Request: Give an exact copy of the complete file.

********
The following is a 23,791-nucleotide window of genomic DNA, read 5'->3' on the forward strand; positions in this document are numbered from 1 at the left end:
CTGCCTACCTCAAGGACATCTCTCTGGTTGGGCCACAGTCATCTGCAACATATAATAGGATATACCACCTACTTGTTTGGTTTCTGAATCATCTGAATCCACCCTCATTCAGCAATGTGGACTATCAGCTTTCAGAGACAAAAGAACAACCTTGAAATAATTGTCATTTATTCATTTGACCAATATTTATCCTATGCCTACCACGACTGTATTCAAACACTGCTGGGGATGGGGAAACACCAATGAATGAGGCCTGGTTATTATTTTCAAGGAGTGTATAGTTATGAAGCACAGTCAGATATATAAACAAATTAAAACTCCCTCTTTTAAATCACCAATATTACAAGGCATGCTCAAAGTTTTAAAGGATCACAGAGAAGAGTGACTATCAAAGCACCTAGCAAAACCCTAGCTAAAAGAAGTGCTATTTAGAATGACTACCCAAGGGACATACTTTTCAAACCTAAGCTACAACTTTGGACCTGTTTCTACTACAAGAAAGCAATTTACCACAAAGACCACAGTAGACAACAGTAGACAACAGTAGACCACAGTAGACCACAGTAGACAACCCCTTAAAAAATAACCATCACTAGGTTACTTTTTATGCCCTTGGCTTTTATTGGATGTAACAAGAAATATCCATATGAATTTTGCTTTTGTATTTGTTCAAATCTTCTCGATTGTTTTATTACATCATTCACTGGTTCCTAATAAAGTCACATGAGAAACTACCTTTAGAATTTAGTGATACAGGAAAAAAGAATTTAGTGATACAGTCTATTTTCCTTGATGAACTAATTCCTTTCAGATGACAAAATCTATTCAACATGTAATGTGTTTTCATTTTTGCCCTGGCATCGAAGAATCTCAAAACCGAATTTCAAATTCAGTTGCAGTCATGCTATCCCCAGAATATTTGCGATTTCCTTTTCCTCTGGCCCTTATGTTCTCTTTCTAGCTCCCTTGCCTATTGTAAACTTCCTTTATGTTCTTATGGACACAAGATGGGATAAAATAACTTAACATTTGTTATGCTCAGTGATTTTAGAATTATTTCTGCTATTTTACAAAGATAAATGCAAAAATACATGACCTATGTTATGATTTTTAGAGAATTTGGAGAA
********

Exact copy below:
The following is a 23,791-nucleotide window of genomic DNA, read 5'->3' on the forward strand; positions in this document are numbered from 1 at the left end:
CTGCCTACCTCAAGGACATCTCTCTGGTTGGGCCACAGTCATCTGCAACATATAATAGGATATACCACCTACTTGTTTGGTTTCTGAATCATCTGAATCCACCCTCATTCAGCAATGTGGACTATCAGCTTTCAGAGACAAAAGAACAACCTTGAAATAATTGTCATTTATTCATTTGACCAATATTTATCCTATGCCTACCACGACTGTATTCAAACACTGCTGGGGATGGGGAAACACCAATGAATGAGGCCTGGTTATTATTTTCAAGGAGTGTATAGTTATGAAGCACAGTCAGATATATAAACAAATTAAAACTCCCTCTTTTAAATCACCAATATTACAAGGCATGCTCAAAGTTTTAAAGGATCACAGAGAAGAGTGACTATCAAAGCACCTAGCAAAACCCTAGCTAAAAGAAGTGCTATTTAGAATGACTACCCAAGGGACATACTTTTCAAACCTAAGCTACAACTTTGGACCTGTTTCTACTACAAGAAAGCAATTTACCACAAAGACCACAGTAGACAACAGTAGACAACAGTAGACCACAGTAGACCACAGTAGACAACCCCTTAAAAAATAACCATCACTAGGTTACTTTTTATGCCCTTGGCTTTTATTGGATGTAACAAGAAATATCCATATGAATTTTGCTTTTGTATTTGTTCAAATCTTCTCGATTGTTTTATTACATCATTCACTGGTTCCTAATAAAGTCACATGAGAAACTACCTTTAGAATTTAGTGATACAGGAAAAAAGAATTTAGTGATACAGTCTATTTTCCTTGATGAACTAATTCCTTTCAGATGACAAAATCTATTCAACATGTAATGTGTTTTCATTTTTGCCCTGGCATCGAAGAATCTCAAAACCGAATTTCAAATTCAGTTGCAGTCATGCTATCCCCAGAATATTTGCGATTTCCTTTTCCTCTGGCCCTTATGTTCTCTTTCTAGCTCCCTTGCCTATTGTAAACTTCCTTTATGTTCTTATGGACACAAGATGGGATAAAATAACTTAACATTTGTTATGCTCAGTGATTTTAGAATTATTTCTGCTATTTTACAAAGATAAATGCAAAAATACATGACCTATGTTATGATTTTTAGAGAATTTGGAGAA